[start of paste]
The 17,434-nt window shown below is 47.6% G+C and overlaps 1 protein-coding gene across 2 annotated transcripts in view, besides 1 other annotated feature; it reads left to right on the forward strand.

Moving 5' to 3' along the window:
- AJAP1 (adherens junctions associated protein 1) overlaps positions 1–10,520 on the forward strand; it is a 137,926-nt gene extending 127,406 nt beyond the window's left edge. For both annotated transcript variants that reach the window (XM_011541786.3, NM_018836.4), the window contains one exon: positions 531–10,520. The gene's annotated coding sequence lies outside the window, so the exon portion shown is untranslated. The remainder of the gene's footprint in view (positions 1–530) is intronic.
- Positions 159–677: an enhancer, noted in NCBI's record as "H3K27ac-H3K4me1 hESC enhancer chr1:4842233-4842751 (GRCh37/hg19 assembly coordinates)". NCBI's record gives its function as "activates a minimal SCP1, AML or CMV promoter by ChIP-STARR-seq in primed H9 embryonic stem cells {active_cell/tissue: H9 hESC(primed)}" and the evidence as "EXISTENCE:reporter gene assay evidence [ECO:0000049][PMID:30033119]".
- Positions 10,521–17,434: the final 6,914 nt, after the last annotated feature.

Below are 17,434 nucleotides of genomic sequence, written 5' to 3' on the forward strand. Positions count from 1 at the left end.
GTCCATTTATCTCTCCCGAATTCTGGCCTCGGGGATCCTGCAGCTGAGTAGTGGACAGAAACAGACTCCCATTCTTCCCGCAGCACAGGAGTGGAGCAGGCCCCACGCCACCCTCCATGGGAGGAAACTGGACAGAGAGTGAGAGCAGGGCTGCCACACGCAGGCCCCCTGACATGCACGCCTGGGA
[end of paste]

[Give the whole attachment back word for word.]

The 17,434-nt window shown below is 47.6% G+C and overlaps 1 protein-coding gene across 2 annotated transcripts in view, besides 1 other annotated feature; it reads left to right on the forward strand.

Moving 5' to 3' along the window:
- AJAP1 (adherens junctions associated protein 1) overlaps positions 1–10,520 on the forward strand; it is a 137,926-nt gene extending 127,406 nt beyond the window's left edge. For both annotated transcript variants that reach the window (XM_011541786.3, NM_018836.4), the window contains one exon: positions 531–10,520. The gene's annotated coding sequence lies outside the window, so the exon portion shown is untranslated. The remainder of the gene's footprint in view (positions 1–530) is intronic.
- Positions 159–677: an enhancer, noted in NCBI's record as "H3K27ac-H3K4me1 hESC enhancer chr1:4842233-4842751 (GRCh37/hg19 assembly coordinates)". NCBI's record gives its function as "activates a minimal SCP1, AML or CMV promoter by ChIP-STARR-seq in primed H9 embryonic stem cells {active_cell/tissue: H9 hESC(primed)}" and the evidence as "EXISTENCE:reporter gene assay evidence [ECO:0000049][PMID:30033119]".
- Positions 10,521–17,434: the final 6,914 nt, after the last annotated feature.

Below are 17,434 nucleotides of genomic sequence, written 5' to 3' on the forward strand. Positions count from 1 at the left end.
GTCCATTTATCTCTCCCGAATTCTGGCCTCGGGGATCCTGCAGCTGAGTAGTGGACAGAAACAGACTCCCATTCTTCCCGCAGCACAGGAGTGGAGCAGGCCCCACGCCACCCTCCATGGGAGGAAACTGGACAGAGAGTGAGAGCAGGGCTGCCACACGCAGGCCCCCTGACATGCACGCCTGGGA